Today, I just heard that Twitter appears to be imposing per hour Tweet limits of 50 per hour per account, even though the API limit is 100 per hour. (If you have less than 100 followers, I gather you are classified as a “small” account and only get 20 per hour.) If you exceed your 50 or 20 per hour limit, you get placed in the equivalent of TwitterLimbo, unable to send through any new Tweets for at least two hours.
Okay, I get that there are a fair number of Twitter spammers out there (although I’ve been blessed to encounter relatively few true spam messages through Twitter). I also know that Twitter gets overloaded from time to time and goes down because too many people are sending too many messages all at once. So I understand, in principle, the TwitterGods desire to prevent such problems by tamping down on the number of Tweets that come through on an hourly basis.
The problem is that such limitations, while they may reduce annoyances and downtime, fail to recognize Twitter for what it is–or at least, what it has become. I’m not sure the creators of Twitter fully appreciated what they were creating when they invented it. If you read their introduction to Twitter on the login page, it says:
Twitter is a service for friends, family, and co–workers to communicate and stay connected through the exchange of quick, frequent answers to one simple question: What are you doing?
Oh Twitter, how little thou know thyself!
Those who don’t Twitter or who only use the function sporadically might be forgiven for believing this, and I know for a fact that my husband doesn’t “get” Twitter because he doesn’t understand how much more it is. And I have to admit, I resisted joining for months because I couldn’t figure out why it would be better than chatting with my buds in Yahoo IM.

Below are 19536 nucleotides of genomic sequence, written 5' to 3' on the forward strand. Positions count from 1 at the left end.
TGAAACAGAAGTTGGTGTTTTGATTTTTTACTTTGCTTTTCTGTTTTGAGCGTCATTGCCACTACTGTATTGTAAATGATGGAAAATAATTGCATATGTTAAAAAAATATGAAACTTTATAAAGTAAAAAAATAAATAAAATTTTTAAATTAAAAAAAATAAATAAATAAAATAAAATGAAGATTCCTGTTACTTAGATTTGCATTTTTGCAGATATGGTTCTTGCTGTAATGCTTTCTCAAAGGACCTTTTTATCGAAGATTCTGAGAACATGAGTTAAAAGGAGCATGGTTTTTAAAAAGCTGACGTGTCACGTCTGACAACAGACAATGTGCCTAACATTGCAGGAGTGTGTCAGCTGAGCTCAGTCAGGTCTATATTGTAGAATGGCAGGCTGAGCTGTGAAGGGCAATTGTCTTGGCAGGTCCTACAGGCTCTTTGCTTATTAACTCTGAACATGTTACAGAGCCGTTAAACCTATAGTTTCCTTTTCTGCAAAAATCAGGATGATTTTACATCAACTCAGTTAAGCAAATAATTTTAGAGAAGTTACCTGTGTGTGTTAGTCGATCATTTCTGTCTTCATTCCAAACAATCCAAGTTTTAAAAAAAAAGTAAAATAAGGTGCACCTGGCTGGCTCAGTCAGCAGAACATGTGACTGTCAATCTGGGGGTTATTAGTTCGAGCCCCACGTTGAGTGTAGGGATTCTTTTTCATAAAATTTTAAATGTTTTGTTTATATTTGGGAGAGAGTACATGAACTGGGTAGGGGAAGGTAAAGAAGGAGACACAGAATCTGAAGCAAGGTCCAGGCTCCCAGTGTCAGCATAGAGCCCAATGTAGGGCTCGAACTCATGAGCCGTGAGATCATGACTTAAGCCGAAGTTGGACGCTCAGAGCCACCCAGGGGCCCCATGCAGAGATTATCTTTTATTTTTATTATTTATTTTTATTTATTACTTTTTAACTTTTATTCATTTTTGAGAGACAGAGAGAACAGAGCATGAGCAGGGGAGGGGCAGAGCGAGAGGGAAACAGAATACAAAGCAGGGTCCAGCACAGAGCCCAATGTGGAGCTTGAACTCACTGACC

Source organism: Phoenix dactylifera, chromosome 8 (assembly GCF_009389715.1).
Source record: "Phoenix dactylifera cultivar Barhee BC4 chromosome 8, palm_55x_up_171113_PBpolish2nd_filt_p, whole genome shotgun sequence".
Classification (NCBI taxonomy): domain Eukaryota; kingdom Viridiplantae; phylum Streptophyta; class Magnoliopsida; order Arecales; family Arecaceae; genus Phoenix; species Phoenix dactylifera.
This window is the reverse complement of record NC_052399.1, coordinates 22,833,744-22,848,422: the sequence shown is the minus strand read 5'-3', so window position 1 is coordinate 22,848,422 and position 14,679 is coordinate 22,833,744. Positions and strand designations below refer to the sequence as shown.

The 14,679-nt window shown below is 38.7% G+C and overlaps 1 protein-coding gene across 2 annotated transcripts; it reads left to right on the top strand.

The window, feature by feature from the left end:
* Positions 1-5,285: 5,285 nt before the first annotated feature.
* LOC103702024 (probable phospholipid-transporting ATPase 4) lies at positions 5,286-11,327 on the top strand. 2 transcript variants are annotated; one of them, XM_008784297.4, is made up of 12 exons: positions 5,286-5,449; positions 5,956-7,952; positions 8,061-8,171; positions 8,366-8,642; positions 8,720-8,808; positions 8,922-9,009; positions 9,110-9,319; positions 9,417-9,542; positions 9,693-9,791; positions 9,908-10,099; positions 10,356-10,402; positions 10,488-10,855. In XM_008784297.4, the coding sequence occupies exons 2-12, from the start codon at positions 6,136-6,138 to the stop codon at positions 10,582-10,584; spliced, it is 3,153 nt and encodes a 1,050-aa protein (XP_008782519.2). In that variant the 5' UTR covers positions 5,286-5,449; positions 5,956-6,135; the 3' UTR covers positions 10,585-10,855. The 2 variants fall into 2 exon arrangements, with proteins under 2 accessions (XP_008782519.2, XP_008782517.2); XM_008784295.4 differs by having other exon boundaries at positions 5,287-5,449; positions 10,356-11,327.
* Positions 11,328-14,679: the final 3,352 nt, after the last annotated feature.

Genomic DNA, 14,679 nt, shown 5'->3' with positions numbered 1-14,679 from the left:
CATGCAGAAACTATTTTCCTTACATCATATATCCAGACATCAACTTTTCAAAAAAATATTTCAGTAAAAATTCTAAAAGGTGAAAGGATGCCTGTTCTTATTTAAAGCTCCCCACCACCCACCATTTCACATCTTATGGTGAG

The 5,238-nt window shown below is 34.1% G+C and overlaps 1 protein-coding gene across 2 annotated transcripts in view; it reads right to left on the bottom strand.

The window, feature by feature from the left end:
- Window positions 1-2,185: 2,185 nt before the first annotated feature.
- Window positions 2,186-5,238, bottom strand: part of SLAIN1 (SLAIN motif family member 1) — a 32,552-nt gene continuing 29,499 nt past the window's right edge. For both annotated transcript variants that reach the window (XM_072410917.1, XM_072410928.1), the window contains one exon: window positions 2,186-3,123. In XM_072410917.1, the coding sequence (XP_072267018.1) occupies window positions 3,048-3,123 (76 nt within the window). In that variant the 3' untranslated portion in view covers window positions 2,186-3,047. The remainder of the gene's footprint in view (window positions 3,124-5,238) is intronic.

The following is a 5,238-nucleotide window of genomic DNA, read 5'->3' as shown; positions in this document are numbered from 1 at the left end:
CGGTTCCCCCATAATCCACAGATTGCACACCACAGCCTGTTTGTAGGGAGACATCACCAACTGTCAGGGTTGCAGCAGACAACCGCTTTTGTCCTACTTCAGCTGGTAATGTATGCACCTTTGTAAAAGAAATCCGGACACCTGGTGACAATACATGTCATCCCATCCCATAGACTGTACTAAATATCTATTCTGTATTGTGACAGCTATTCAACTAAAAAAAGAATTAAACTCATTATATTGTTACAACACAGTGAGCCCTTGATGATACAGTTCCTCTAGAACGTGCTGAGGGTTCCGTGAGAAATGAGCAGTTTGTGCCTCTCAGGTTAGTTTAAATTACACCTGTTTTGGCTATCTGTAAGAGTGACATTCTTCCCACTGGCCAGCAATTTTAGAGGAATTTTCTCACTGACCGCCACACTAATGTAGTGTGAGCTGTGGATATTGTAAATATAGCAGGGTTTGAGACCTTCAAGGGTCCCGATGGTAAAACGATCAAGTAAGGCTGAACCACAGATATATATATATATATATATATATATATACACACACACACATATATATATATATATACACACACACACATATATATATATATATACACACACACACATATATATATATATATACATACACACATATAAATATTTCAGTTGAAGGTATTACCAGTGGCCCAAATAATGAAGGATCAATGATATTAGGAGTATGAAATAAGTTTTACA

Honestly, it didn’t take me more than a week to understand. Twitter’s power is in the end user’s ability to follow and interact with a network of people who share common interests in something very close to real time (especially if you use an API like TweetDeck which updates the feed automatically). True, you’re limited to 140 characters, but it’s amazing how complex a conversation you can carry on with a dozen or more people at once despite having to keep your statements brief and pithy. I’ve learned so much from my Twitter network in the month or so since I’ve joined, and have (I like to think) made many new friendships as well as strengthened existing ones.
So, given that I think the entire purpose of Twitter is to let people talk to each other and create new social networks by doing so, it’s obvious why I think limiting how much people can talk is counter to the very soul of what makes Twitter so much fun and so successful.
But it gets worse. Because I think that one of the reasons the TwitterGods are clamping down and creating limits is because Twitter is getting too big for its own infrastructure. And one of the reasons it’s getting too big is that there is so much media “buzz” around Twitter. I keep hearing in the news about Twitter. About how all companies will eventually “have to” join Twitter to market their products and respond to negative marketing news that comes through the Twitterverse (#amazonfail, anyone)? In the past two weeks, I can think of dozens of references to Twitter and its “power” as a corporate tool (including at least one report in which someone said GM should Twitter to help it recover from bankruptcy).
Okay, media, guess what? I don’t follow companies on Twitter. I don’t want to follow companies. I follow people. And if corporate marketing becomes the primary focus of Twitter, I’m out.
So please, for the love of all that is holy and Twitterific, restore our Tweet limits to their original, glorious 100 per hour and upgrade whatever you need to in the underlying software to make that work. And remember the prime directive–Twitter isn’t about promotion or marketing or sales; it’s about PEOPLE!